At Mugello, his struggles were all-too-apparent to Aleix Espargaro, who spent much of the race impatiently sitting behind his more top speed-heavy RC213V. “He lost the flow. He is not riding with confidence. He’s a flowing rider but now he’s stopping the bike a lot in the apex of the corner. You can see he’s struggling,” said the Aprilia man.

Team boss Alberto Puig’s comments last week hardly soothed worries that a radical change in bike character was incoming. “That Jorge is not adapting to the bike doesn’t mean that it’s bad,” said the Spaniard. “What we can’t do is change the bike just because one rider can’t adapt to it, especially if Marc is winning.”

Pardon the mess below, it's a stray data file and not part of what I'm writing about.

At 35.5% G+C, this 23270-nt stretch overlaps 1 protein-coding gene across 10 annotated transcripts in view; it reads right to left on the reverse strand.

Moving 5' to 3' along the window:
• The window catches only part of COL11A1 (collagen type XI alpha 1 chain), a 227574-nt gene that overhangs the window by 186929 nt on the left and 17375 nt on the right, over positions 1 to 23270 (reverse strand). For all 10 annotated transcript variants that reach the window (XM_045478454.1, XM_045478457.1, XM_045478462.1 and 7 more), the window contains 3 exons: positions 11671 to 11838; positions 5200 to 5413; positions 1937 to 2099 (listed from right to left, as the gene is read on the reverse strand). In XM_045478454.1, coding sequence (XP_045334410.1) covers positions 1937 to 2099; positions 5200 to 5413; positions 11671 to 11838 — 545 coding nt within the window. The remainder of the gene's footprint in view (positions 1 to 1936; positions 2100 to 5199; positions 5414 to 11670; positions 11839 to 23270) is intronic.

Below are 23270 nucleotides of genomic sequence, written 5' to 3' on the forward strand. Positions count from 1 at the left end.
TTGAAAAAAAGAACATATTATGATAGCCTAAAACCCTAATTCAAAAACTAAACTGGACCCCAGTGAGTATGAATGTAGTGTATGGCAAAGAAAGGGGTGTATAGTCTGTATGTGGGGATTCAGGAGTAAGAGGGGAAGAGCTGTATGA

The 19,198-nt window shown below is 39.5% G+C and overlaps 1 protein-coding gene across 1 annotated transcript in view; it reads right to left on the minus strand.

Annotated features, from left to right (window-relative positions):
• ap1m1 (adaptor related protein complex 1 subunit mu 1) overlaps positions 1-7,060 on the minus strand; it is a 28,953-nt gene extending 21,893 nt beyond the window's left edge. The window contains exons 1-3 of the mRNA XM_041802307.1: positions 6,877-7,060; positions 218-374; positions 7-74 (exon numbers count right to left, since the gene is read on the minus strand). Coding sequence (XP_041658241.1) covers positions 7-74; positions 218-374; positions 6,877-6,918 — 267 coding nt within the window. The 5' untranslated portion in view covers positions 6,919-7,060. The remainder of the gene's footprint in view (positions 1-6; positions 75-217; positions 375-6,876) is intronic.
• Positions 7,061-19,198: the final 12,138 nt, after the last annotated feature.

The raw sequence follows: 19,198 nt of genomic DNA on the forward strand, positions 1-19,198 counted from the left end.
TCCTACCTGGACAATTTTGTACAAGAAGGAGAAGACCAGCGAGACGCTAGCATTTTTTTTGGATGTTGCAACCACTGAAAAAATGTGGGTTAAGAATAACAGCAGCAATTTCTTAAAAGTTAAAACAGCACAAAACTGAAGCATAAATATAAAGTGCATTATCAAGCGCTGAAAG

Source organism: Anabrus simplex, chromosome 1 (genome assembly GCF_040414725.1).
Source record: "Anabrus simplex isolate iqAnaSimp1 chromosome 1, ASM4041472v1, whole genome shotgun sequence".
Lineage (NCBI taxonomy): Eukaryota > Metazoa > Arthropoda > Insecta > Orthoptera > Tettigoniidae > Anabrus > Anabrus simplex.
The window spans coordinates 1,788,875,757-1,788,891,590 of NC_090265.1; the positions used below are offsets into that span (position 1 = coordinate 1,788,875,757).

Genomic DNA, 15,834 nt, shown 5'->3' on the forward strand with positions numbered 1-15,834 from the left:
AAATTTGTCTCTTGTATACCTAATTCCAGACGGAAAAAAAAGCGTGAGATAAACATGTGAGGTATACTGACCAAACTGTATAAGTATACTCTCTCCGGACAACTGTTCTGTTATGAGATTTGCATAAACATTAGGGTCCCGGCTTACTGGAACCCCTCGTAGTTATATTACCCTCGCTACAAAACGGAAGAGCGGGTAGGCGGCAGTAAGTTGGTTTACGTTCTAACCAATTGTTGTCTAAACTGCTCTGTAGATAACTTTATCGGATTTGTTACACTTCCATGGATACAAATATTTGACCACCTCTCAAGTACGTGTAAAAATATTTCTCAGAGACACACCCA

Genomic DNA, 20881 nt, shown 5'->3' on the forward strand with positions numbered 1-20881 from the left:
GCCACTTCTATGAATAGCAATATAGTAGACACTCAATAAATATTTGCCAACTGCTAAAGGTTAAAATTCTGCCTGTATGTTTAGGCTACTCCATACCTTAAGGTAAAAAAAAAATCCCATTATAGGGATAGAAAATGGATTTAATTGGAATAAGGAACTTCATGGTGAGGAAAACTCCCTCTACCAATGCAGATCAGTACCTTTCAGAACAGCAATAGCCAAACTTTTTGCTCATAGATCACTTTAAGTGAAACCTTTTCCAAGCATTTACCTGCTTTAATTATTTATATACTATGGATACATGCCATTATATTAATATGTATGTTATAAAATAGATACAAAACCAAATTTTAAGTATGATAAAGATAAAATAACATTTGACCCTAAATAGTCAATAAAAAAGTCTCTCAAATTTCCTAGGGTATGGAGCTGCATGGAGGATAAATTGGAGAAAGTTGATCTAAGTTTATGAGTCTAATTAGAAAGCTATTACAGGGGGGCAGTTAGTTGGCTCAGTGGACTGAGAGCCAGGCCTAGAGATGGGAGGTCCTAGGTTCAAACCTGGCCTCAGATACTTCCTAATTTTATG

Then there is the issue of fitness. Crutchlow regularly notes how physical the RC213V is to ride. Injury explains a good deal of Lorenzo’s struggles, but there have been comments regarding his preparation in recent months. A relentless schedule of promoting his name for personal sponsors deprived him of crucial time that should have been devoted to physical preparation. Just compare his run up pit-lane after a mechanical failure in Austin to Marquez’s efforts four years before and the differences are there for all to see.

The worrying trend is just when there seems to be some light, another adversity is almost always waiting just around the corner: Lorenzo was second in his first official session carrying that famous Repsol livery in Qatar before a high-side the next morning set him back; a positive day of testing at Jerez in May was offset by a frightening fall at turn seven; then his brilliant first lap at Montmeló was undone by the crash, an event exacerbated by a fast fall while testing the very next morning.